Around 100,000 people in England and Wales could now benefit from treatment with Novartis’ revolutionary heart drug Entresto, after cost regulators issued a final green light for its use on the National Health Service.

The guidance recommends the £3-per-day treatment for people with heart failure with reduced ejection fraction - a condition where the heart muscle does not contract effectively and less oxygen-rich blood is pumped out to the body - but restricts its use to patients with moderate-to-severe symptoms.

The Institute has stipulated that only in those with New York Heart Association (NYHA) class II to IV symptoms, a left ventricular ejection fraction of 35% or less, and those who are already taking a stable dose of angiotensin-converting enzyme (ACE) inhibitors or angiotensin II receptor-blockers (ARBs) should get NHS access.

The committee concluded that Entresto (sacubitril valsartan) is an innovative drug - the first of a new class of medicines called angiotensin receptor neprilysin inhibitors - that could prevent deaths and cut back the more than 30,000 related hospital admissions each year in England. 

Entresto is the first treatment shown to offer a significant mortality benefit over an ACE-inhibitor; with data from the 8,442 patient PARADIGM-HF demonstrating that it cut cardiovascular deaths by 20% versus enalapril, as well as heart failure hospitalisations and all-cause mortality by 21% and 16%, respectively.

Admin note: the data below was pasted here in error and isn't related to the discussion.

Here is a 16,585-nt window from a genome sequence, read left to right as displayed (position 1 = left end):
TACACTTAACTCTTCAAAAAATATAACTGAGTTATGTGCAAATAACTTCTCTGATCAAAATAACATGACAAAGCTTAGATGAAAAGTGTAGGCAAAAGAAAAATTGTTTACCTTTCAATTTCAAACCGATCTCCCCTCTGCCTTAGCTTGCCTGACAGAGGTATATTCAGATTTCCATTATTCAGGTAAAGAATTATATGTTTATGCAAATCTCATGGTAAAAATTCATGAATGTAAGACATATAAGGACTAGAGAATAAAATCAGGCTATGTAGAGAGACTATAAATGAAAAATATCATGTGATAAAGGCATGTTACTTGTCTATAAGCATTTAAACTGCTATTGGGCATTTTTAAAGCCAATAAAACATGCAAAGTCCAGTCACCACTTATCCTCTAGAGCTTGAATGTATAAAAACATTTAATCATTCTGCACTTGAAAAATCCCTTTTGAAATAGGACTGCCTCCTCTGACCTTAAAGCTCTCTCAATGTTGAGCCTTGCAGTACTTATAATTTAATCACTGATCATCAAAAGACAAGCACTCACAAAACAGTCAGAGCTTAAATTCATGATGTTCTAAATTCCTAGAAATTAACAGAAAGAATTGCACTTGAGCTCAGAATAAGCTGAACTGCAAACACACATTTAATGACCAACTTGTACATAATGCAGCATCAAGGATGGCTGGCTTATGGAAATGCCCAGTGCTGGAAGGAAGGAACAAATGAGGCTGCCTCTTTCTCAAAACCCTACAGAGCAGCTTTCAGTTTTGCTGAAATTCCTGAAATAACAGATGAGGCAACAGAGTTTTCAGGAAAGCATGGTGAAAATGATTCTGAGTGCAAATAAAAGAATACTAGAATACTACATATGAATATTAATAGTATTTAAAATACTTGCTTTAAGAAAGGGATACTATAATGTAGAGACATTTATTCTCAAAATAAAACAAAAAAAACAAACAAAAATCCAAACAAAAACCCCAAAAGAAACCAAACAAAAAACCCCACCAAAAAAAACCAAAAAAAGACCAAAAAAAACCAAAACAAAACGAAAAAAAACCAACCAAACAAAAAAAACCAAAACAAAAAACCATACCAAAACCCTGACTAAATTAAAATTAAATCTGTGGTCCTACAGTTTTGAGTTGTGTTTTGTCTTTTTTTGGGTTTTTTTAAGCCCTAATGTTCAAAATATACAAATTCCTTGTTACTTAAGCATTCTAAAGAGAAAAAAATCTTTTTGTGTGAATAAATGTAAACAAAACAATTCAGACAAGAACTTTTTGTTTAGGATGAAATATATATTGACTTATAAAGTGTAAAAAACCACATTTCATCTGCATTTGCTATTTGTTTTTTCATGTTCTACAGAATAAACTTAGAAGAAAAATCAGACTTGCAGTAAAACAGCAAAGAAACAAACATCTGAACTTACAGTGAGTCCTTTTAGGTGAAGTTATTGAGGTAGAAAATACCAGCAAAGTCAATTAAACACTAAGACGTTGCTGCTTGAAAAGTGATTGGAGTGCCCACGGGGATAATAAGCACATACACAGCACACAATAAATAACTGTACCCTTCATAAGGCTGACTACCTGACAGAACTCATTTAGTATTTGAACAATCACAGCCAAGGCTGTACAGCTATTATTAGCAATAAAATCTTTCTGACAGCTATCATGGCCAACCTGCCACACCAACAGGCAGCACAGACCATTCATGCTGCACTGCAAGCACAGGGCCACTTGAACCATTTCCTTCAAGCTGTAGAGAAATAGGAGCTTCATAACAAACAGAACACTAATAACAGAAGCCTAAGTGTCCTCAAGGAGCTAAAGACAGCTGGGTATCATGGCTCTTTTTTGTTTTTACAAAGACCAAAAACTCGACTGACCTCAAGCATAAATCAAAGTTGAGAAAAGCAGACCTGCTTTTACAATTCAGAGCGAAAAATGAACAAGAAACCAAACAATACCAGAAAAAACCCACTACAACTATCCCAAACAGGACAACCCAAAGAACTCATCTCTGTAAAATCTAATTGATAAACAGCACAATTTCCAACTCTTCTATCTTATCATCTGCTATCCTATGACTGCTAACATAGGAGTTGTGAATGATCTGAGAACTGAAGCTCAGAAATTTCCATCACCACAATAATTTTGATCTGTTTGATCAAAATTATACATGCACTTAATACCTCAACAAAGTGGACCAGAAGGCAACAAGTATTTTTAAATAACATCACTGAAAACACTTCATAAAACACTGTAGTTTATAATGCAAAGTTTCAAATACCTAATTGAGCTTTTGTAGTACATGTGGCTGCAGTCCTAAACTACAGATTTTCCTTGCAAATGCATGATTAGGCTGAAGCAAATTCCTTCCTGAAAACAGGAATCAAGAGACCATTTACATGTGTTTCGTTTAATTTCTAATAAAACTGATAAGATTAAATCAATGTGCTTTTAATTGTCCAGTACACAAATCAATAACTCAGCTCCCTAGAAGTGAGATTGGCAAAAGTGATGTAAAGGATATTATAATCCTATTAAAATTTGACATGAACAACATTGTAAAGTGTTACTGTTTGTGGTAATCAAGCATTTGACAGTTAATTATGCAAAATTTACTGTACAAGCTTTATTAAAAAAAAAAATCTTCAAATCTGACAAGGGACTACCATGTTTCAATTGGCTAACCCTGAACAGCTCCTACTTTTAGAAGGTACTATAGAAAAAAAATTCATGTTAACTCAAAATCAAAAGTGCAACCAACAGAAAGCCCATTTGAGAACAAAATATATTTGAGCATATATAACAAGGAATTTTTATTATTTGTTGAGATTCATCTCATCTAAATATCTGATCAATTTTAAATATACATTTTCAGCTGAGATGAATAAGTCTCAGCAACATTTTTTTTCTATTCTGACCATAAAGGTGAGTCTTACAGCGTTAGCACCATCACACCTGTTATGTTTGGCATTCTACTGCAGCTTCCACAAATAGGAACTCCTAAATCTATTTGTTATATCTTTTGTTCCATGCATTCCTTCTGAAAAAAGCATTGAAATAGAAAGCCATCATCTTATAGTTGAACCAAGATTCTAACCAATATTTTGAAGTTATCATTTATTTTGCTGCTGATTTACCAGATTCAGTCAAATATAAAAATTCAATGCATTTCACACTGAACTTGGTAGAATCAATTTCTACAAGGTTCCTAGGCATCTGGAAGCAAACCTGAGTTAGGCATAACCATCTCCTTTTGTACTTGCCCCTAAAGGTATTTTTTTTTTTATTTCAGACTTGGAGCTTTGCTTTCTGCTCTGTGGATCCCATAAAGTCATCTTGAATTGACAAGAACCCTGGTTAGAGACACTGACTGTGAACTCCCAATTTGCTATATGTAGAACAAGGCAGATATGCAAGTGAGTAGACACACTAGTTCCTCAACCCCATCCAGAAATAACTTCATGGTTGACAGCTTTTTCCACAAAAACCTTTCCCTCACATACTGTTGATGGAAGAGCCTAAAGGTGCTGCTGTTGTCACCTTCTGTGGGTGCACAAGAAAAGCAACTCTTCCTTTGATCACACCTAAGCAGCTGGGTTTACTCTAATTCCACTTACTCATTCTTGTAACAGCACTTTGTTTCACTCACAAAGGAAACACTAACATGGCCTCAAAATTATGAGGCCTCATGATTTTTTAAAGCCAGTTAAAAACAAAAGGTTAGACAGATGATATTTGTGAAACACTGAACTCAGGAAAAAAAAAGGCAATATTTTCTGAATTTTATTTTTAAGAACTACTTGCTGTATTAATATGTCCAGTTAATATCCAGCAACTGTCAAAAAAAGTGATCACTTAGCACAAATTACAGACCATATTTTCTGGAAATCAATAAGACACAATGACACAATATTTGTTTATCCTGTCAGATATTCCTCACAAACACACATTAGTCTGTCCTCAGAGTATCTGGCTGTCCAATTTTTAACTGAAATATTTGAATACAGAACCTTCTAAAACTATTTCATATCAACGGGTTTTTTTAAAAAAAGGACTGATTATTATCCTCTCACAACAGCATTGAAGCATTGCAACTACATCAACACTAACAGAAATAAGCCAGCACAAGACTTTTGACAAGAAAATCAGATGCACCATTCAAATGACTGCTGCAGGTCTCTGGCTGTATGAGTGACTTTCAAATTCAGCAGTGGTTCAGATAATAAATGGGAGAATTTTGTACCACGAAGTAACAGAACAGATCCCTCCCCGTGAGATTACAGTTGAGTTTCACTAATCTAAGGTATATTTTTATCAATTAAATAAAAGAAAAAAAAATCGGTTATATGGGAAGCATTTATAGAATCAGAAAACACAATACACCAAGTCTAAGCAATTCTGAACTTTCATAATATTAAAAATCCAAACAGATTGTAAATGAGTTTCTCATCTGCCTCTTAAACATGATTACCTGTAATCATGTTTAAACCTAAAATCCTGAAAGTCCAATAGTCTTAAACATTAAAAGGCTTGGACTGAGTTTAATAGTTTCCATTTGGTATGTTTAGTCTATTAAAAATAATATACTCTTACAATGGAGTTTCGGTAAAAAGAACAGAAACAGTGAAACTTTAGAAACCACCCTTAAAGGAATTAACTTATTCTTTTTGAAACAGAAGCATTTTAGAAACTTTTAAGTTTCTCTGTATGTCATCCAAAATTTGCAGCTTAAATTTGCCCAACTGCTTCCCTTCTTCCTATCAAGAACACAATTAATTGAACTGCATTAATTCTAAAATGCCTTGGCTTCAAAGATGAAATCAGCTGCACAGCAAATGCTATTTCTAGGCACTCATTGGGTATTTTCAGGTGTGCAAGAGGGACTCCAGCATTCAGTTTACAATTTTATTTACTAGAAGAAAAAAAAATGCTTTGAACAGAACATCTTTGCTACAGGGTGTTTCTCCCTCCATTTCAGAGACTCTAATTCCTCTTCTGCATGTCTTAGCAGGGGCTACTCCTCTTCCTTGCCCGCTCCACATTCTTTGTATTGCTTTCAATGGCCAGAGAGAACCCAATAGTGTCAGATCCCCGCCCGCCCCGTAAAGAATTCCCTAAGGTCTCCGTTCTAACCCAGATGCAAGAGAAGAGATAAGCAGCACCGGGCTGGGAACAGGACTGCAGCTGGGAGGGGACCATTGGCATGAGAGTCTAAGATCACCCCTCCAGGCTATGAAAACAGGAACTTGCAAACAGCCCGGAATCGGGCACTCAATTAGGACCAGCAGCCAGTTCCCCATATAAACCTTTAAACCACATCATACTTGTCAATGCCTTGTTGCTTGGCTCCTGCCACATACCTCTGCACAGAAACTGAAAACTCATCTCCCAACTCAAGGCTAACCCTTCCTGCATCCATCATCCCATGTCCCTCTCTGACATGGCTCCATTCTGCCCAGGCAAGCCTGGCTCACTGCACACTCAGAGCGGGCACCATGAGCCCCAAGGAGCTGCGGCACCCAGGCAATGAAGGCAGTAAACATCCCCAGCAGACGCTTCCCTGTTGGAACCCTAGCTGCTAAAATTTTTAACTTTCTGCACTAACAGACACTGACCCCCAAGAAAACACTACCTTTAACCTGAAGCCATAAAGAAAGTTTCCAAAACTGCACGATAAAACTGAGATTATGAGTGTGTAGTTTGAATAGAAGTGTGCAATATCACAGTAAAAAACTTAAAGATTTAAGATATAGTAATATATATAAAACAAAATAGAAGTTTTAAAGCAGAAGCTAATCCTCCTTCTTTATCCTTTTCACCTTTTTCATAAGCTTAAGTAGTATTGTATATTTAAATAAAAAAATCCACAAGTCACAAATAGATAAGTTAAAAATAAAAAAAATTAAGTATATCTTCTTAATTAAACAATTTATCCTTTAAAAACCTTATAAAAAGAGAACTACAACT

“ACE inhibitors have been the initial gold standard treatment for chronic heart failure for almost 25 years. However, for some people their symptoms persist despite them being on the maximum dose,” said Professor Carole Longson, director of the NICE Health Technology Evaluation Centre. “The committee heard from clinical experts and patient experts that a new treatment option would provide hope and generate optimism.”

“This recommendation will help ease the symptoms of very ill people, improve their quality of life and help them to take part in normal daily activities. It should also reduce their need for hospital treatment,” she said.

However, the Institute’s stance that there wasn’t enough evidence to show the drug’s clinical and cost effectiveness in those with a less severe reduced ejection fraction, in people with very mild symptoms, and for those who haven’t yet taken an ACE inhibitor or ARB, will no doubt disappoint campaigners.

Heart failure affects about 410,000 people in England, of whom nearly three quarters (295,800) have heart failure with a reduced ejection fraction.

“This guidance from NICE gives us the final stamp of approval to offer patients with symptomatic chronic heart failure a much needed additional treatment option,” said Dimitrios Georgiopoulos, chief scientific officer, Novartis Pharmaceuticals UK.

“Sacubitril/valsartan has been recommended by NICE and accepted by SMC within 5 months of EMEA approval. This demonstrates both the treatment innovation of sacubitril/valsartan and Novartis’ commitment to addressing unmet patient needs.” 

Also commenting, Life Sciences Minister George Freeman MP said: "Heart failure is a devastating condition affecting hundreds of thousands of people in the UK, so I am delighted that this life-enhancing treatment will now become available to NHS patients. Through the Early Access to Medicines Scheme and the Accelerated Access Review we are determined to speed up access to drugs for NHS patients.”_